Tuesday, April 23, 2019

In conversation...

I mentioned a little while ago that I had work on show in the University of the Sunshine Coast Art Gallery's Exhibition from the Collection - Women's Work.

We had a great opening night and this Saturday, I will be in conversation with the Gallery Manager Megan Williams and two other artists Johanna DeMaine and Kym Tabulo. We will be talking about our practice, our process and our inspiration.

Saturday 27 April
11am -12pm
University of the Sunshine Coast Art  Gallery

If you are interested in coming along, you can register here.

I am thrilled with how the book is displayed - quietly and serenely.


One of my goose bump moments was when I realised I was in an exhibition with Eubena Nampitjin, an Aboriginal artist of great renown. We have been fortunate enough to collect one piece of Eubena's work and I love it so very much.

This shot shows my book and a glimpse of Eubena's work Kinyu 2008 - glee!


And then a detail of her work on show.


And the piece that hangs in our dining room area.



I also did a wee interview with the local telly. Which you can watch and listen to here 

It always makes me laugh what they film and record and what they use.  I thought I did an excellent bite about how fabulous it is to see women's art taking pride of place in a gallery; that for too long women's art was considered a leisurely pastime or hobby and they weren't taken seriously, yet here we see such fabulous professional women artists' work on display.

Nonetheless it is great to get televised coverage of local artists and exhibitions so I was thrilled.

Sunday, April 21, 2019

Grief cards and another

It has been a really wet weekend here so a good chance to head to the studio and hibernate.

One of the things I have as part of a rolling possibilities list  in the back of my mind is a series of grief cards.

Life. Death. Grief.

They aren't really With Sympathy type cards; I am hoping that somehow they reach deeper and speak to the layers of grief and the aching of grief.

I also feel as if they are cards you just continue to send - not only in the days after somebody dies; but a month or so later as a follow up - and again, and again, as folk work their way through the world with grief.

So a while back I was making these cards with two quotes.

They lived and laughed and loved and left (by James Joyce on the outside) and then on the inside - and life will never be the same again.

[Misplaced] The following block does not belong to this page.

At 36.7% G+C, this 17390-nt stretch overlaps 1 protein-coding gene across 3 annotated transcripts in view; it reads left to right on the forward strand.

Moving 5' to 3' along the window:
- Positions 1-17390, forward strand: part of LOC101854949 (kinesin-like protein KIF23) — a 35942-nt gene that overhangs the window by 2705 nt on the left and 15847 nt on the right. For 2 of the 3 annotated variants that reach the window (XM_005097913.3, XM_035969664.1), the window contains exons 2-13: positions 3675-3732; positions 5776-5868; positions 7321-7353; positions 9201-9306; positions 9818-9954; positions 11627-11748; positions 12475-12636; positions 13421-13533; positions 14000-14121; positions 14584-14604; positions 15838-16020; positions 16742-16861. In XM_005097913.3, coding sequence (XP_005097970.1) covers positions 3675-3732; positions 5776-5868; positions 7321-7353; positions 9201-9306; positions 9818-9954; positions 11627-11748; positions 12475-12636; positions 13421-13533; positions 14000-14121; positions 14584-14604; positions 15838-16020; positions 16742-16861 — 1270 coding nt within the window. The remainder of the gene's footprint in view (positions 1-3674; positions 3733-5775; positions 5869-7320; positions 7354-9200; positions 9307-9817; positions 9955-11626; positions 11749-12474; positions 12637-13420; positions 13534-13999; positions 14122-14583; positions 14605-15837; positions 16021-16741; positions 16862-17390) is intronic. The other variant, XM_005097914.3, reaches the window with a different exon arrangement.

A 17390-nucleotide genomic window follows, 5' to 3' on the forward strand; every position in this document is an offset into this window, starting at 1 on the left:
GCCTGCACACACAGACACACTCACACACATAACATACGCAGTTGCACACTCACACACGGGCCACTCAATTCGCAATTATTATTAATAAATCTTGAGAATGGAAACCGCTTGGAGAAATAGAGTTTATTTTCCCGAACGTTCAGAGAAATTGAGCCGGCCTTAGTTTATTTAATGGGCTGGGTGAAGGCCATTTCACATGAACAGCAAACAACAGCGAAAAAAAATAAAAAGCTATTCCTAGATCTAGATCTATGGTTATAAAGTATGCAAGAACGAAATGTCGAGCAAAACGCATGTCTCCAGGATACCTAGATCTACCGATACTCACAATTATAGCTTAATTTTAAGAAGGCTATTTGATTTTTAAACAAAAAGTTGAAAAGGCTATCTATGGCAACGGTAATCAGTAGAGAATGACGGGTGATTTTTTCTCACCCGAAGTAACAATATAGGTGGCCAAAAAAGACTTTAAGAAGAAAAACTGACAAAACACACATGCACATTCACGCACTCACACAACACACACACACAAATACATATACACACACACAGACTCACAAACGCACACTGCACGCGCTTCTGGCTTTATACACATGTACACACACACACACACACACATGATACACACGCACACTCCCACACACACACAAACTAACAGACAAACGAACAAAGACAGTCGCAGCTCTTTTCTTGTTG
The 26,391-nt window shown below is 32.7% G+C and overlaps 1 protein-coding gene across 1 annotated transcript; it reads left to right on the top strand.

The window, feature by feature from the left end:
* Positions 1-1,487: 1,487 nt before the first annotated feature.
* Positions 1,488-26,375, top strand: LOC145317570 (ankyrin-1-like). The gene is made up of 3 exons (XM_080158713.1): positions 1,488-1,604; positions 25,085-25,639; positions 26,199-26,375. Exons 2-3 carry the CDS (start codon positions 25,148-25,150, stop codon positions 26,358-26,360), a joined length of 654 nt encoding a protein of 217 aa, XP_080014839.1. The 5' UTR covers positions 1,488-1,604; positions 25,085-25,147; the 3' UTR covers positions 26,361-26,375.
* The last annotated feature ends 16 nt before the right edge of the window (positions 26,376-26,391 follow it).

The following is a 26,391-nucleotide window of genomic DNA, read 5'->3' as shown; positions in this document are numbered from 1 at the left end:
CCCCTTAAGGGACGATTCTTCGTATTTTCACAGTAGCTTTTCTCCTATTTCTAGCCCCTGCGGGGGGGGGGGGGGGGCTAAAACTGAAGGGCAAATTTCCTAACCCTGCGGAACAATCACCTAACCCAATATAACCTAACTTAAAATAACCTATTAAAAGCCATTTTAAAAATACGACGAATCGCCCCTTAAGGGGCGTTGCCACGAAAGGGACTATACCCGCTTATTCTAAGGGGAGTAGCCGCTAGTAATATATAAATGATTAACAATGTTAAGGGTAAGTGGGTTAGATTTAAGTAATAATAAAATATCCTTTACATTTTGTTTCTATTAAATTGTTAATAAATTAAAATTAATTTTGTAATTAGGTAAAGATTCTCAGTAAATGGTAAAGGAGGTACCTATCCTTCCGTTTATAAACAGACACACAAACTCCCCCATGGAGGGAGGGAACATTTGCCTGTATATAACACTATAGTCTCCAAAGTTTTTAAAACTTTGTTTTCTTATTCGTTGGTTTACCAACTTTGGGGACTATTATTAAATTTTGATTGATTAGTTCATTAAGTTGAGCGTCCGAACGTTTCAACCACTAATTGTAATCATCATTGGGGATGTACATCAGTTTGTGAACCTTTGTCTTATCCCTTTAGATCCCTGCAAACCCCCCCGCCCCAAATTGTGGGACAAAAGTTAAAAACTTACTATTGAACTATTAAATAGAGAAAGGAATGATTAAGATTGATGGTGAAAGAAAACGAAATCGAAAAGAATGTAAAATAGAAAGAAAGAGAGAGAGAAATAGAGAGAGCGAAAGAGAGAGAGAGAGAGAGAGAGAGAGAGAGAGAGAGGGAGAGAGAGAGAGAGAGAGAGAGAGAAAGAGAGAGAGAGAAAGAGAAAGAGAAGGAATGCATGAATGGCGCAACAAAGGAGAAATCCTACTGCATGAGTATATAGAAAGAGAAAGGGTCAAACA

I letterpress the words, and then hand illustrate the card with a dandelion being blown.

Cards I do for myself to sell I simply de-boss (no ink on the words) whereas ones I send to a local shop to sell are inked (mush easier for customers to understand them that way, whereas most folk who buy from me get that I like quietness, words there and not there and de-bossing so it's good that way).

The second card I did was with an unable-to be-sourced quote May flowers grow in the saddest part of you.




Somehow these words seem to hold out a wee bit of hope that down in the dark depths, beautiful flowers may establish themselves and slowly grow to bring beauty back into life.

And over the weekend I wanted to do another that has been in my mind.  I attempted something for the illustration a month or so ago and got nowhere with it, but I wanted to try to print so off I went.

The words are Grief breaks us and re-makes us. I wrote the words after listening to a friend speak about how she hadn't realised that grief would change her as much as it did.

I was fiddling about and wasn't ready to ink up, so I just de-bossed the words to proof them.  Of course that's a really hard way to check things because white on white isn't easy to spot mistakes within.

So I grabbed a stick of graphite that I had and rubbed it in an attempt to have the words show up in the negative.  This way I could see any errors and decide on the final layout.


But then I looked again and thought, I wonder if I could simply use this idea as a finished card?

I sprayed fixative over the top of it, and popped deckled edge press on the back as well, and the third int the Grief Card series was done.




The first two sets of grief cards in the series are available over at deckled edge press. The cards sell for $8 each and postage is FREE to anywhere in the world.

These most recent cards will be available there soon I hope and in the meantime feel free to email me if you are interested.